- Your website will then decrypt the session key using its private key, another key component of an SSL certificate, and send a verification message back to the web browser.
- Now, both the web browser and your website can interact using the encrypted session key while the user is logged onto your website. This encrypts the user’s entire session, which means that any data that’s sent or received during the session will be encrypted.
As complicated as this process might seem, it’s important to remember that this exchange between your website and the web browser is instantaneous and completely invisible to the user.
Some website owners worry that having an SSL certificate in place will disrupt their relationship with unsecured ad content and other third-party pages, but these concerns are largely moot. As Google continues to promote SSL certificates and encourage web publishers to implement them, more ads are becoming SSL compatible, so you shouldn’t be worried about an SSL certificate hurting your ad revenue.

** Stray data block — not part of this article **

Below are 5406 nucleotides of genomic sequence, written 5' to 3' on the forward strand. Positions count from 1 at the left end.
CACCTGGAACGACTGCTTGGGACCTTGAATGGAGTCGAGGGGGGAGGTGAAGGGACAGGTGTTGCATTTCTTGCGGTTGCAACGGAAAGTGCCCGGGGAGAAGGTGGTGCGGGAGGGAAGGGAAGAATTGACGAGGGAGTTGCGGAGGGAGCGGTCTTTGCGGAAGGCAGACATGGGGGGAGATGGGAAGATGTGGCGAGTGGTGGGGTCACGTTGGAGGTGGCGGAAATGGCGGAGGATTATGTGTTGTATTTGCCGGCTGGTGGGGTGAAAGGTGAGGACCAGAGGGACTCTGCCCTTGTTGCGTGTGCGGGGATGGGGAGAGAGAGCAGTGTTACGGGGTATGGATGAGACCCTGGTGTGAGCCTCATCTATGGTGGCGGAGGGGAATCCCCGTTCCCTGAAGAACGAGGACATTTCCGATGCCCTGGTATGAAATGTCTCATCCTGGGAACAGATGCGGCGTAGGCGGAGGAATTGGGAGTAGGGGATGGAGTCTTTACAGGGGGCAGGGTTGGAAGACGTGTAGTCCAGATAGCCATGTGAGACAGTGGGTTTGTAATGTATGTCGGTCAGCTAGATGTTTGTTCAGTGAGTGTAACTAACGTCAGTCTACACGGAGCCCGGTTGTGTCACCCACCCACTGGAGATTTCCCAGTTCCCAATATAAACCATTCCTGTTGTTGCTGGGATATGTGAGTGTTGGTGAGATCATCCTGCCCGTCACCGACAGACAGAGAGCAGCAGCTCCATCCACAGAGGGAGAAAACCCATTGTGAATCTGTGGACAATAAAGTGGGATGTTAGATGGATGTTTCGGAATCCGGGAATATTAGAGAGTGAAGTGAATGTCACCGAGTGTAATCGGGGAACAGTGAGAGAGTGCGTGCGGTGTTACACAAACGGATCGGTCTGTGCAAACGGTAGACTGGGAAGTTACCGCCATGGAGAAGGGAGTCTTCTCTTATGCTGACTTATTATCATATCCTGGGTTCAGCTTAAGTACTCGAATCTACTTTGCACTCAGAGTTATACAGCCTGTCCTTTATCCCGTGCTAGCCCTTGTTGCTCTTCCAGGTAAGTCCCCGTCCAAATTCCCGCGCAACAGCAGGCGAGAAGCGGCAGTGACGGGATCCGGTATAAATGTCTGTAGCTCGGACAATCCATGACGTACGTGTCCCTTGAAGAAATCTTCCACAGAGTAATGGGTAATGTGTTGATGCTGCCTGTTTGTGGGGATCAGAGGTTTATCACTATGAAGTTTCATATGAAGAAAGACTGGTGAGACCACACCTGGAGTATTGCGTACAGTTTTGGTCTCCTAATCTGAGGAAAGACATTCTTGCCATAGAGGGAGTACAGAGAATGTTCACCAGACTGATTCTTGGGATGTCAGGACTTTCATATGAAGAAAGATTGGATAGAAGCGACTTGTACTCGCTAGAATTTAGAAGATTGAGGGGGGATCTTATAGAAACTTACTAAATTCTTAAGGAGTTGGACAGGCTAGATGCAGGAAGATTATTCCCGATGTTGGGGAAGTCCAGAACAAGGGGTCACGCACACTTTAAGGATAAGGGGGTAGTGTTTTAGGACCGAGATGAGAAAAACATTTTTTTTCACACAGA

How an SSL Certificate Helps Your Website
As a website owner, it’s your job to provide your users with a safe, reliable space where they can interact with your website. Just like you might install a security camera or hire a security guard to prevent theft or shoplifting in a physical store, an SSL certificate makes your website a safer place for everyone.
Once you’ve installed your SSL certificate, your users will see a lock symbol or a green bar when they visit your website. This lets them know that your website is a trusted, reputable organization. It also tells your users that you value their safety and digital privacy.
If a user doesn’t see the lock symbol or the green bar on your website, there’s a good chance that they will take their business elsewhere. Buying a new pair of shoes is not worth the stress that comes with handing over personal information to an unsecure website. Thus, register for an SSL certificate and your customers will reward you.
How to Install an SSL Certificate for Google
If you’re ready to convert your website to HTTPS with an SSL certificate, you need to find a reliable Certificate Authority or SSL certificate issuer. You can compare some of the most popular CAs at SSL Shopper.